Chaos, Confusion And Closures Remain On The Books For Ontario’s Schools
In an abrupt about-face just 26 hours after Ontario’s Minister of Education said schools in the province would re-open on schedule, following the Spring Break on Monday, April 19, Premier Doug Ford announced on Monday, April 12, that remote learning would continue for the foreseeable future and, perhaps, most ominously, did not include any anticipated date for a return to in-school learning.
The move is the latest in a series of reactionary responses by the province in its struggle to adapt to a disturbing surge in new COVID-19 cases it says are the results of a rampant rise of infections brought forth by the new variants of concern. In just the last week, the seven-day moving average of daily cases in Ontario has risen from the low-3,000s to more than 4,000 per day, with no end in sight. Public health units reported a province wide test positivity rate of 9.5 per cent.
The province is also struggling under the weight of the increasing pressure on the health-care system brought on by this surge, with the number of people in ICUs in Ontario surpassing 600 as of April 12. As evidence of the seriousness of the situation for the first time in its history, The Hospital for Sick Children is taking adults older than 18 years old in its eight ICU beds, and as of April 12, seven of those beds were already occupied.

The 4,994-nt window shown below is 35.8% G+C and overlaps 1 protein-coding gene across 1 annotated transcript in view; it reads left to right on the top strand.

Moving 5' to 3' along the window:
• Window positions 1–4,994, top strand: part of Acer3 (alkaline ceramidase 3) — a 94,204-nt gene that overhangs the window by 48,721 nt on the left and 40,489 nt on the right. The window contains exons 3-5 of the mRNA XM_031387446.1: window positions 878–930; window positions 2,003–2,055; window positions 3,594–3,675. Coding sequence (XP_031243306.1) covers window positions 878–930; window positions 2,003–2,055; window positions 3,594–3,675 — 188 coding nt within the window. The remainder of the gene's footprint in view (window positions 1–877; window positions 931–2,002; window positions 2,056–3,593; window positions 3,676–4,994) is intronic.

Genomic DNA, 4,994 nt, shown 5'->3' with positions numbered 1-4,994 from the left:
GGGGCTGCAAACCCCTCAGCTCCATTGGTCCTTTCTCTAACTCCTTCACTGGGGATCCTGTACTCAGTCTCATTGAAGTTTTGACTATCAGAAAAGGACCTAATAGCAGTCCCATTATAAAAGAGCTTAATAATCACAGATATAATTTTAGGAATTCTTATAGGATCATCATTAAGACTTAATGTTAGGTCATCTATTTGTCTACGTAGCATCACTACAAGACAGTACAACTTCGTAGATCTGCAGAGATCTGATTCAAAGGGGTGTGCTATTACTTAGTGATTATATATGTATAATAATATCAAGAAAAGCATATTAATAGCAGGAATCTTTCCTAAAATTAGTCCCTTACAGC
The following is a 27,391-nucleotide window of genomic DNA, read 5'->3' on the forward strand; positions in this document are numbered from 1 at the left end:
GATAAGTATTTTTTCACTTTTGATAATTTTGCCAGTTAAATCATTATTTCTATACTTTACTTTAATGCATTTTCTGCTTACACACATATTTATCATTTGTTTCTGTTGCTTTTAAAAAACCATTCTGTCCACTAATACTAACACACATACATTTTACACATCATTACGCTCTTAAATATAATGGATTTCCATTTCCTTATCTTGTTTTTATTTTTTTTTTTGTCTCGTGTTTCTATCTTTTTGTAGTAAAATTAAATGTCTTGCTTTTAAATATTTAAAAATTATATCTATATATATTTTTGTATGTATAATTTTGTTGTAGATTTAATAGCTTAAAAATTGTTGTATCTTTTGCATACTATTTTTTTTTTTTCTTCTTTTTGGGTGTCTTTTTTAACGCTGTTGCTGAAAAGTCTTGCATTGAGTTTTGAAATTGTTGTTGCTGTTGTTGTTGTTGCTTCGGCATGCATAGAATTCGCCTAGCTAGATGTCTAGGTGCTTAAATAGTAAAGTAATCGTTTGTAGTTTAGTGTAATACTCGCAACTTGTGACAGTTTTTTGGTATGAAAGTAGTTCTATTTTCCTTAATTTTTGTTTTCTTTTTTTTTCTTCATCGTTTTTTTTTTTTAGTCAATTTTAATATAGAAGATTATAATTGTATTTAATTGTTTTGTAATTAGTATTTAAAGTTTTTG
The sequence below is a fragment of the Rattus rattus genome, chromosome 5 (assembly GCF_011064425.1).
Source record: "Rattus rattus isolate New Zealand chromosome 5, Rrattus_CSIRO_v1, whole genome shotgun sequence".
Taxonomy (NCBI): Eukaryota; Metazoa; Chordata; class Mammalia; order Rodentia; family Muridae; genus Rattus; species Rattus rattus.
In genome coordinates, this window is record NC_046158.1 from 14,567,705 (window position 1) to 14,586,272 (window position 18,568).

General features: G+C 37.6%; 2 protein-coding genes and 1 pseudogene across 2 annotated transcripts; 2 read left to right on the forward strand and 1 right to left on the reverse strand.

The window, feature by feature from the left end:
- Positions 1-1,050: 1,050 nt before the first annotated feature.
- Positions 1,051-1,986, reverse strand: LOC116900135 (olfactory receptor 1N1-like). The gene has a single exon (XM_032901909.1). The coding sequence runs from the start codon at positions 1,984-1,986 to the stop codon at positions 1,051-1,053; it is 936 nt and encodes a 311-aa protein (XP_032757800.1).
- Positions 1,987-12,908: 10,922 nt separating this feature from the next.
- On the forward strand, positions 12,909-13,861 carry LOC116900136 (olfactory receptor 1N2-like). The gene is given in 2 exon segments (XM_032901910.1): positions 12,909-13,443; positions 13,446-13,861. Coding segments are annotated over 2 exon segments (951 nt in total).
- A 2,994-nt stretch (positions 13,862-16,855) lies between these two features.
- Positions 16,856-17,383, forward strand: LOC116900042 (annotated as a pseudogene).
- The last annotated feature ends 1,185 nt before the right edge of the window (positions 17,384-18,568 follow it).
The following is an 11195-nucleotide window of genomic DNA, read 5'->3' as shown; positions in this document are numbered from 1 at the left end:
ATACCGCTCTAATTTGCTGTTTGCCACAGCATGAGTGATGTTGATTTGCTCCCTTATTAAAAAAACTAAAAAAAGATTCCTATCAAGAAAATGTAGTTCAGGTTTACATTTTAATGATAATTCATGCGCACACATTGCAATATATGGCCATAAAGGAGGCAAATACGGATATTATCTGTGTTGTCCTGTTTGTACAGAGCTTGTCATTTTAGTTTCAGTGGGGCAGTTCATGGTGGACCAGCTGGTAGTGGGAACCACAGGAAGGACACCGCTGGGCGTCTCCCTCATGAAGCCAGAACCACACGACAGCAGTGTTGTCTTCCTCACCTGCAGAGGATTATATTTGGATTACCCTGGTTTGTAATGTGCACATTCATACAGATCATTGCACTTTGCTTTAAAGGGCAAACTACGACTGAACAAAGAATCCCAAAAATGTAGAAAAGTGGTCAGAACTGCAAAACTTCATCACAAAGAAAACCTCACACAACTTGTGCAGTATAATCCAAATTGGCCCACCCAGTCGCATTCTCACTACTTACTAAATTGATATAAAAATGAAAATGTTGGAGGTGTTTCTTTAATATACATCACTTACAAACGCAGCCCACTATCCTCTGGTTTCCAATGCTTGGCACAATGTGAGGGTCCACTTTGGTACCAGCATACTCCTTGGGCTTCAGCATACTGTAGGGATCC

Ontario’s move to continue remote learning for both elementary and secondary school students comes just one day after Education Minister Stephen Lecce had issued a letter to families saying he expected schools to re-open on schedule Monday, April 19. Provincial Medical Officer of Health Dr. David Williams said a “prolonged” school closure is “prudent”.
The Ontario Ministry of Health reported another 217 school-related cases of COVID-19 cases, including 186 students, 30 staff and one person who was not identified.
“I can’t stress this enough. We’re at a critical point right now,” said Premier Ford. “The situation is changing quickly, and we need to respond. Right now, I’m extremely concerned about the new variants.”
The premier said that, despite the closures, child-care for non-school age children will remain open. Before- and after-school programs, however, will remain closed.
Said Toronto’s Medical Officer of Health Dr. Eileen de Villa late Monday, “We need to do two things: stay home and apart and get vaccinated.”